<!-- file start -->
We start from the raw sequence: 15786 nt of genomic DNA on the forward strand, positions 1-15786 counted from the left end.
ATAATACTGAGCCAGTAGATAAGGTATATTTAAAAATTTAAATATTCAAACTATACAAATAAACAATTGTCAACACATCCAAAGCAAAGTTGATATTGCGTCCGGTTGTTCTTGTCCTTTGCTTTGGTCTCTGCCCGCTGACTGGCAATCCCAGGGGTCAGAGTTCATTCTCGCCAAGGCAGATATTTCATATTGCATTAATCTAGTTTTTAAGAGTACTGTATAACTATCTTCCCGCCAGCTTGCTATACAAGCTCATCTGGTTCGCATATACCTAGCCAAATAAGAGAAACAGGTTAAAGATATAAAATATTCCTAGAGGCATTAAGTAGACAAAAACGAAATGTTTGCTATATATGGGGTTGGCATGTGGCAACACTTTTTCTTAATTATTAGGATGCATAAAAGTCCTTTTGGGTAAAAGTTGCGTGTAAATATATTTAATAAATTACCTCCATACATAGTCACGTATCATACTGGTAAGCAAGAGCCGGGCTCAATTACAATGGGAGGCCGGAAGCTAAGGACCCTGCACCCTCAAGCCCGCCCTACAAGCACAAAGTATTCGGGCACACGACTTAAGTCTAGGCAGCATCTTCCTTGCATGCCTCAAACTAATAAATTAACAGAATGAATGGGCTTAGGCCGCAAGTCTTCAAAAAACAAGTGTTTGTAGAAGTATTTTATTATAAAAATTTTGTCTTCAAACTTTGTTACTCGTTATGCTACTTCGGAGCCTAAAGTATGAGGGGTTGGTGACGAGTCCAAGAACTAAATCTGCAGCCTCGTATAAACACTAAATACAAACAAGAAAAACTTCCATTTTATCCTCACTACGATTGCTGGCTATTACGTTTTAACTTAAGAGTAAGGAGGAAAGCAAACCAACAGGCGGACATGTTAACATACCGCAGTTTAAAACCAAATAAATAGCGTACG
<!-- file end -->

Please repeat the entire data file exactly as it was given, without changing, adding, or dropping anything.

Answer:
We start from the raw sequence: 15786 nt of genomic DNA on the forward strand, positions 1-15786 counted from the left end.
ATAATACTGAGCCAGTAGATAAGGTATATTTAAAAATTTAAATATTCAAACTATACAAATAAACAATTGTCAACACATCCAAAGCAAAGTTGATATTGCGTCCGGTTGTTCTTGTCCTTTGCTTTGGTCTCTGCCCGCTGACTGGCAATCCCAGGGGTCAGAGTTCATTCTCGCCAAGGCAGATATTTCATATTGCATTAATCTAGTTTTTAAGAGTACTGTATAACTATCTTCCCGCCAGCTTGCTATACAAGCTCATCTGGTTCGCATATACCTAGCCAAATAAGAGAAACAGGTTAAAGATATAAAATATTCCTAGAGGCATTAAGTAGACAAAAACGAAATGTTTGCTATATATGGGGTTGGCATGTGGCAACACTTTTTCTTAATTATTAGGATGCATAAAAGTCCTTTTGGGTAAAAGTTGCGTGTAAATATATTTAATAAATTACCTCCATACATAGTCACGTATCATACTGGTAAGCAAGAGCCGGGCTCAATTACAATGGGAGGCCGGAAGCTAAGGACCCTGCACCCTCAAGCCCGCCCTACAAGCACAAAGTATTCGGGCACACGACTTAAGTCTAGGCAGCATCTTCCTTGCATGCCTCAAACTAATAAATTAACAGAATGAATGGGCTTAGGCCGCAAGTCTTCAAAAAACAAGTGTTTGTAGAAGTATTTTATTATAAAAATTTTGTCTTCAAACTTTGTTACTCGTTATGCTACTTCGGAGCCTAAAGTATGAGGGGTTGGTGACGAGTCCAAGAACTAAATCTGCAGCCTCGTATAAACACTAAATACAAACAAGAAAAACTTCCATTTTATCCTCACTACGATTGCTGGCTATTACGTTTTAACTTAAGAGTAAGGAGGAAAGCAAACCAACAGGCGGACATGTTAACATACCGCAGTTTAAAACCAAATAAATAGCGTACG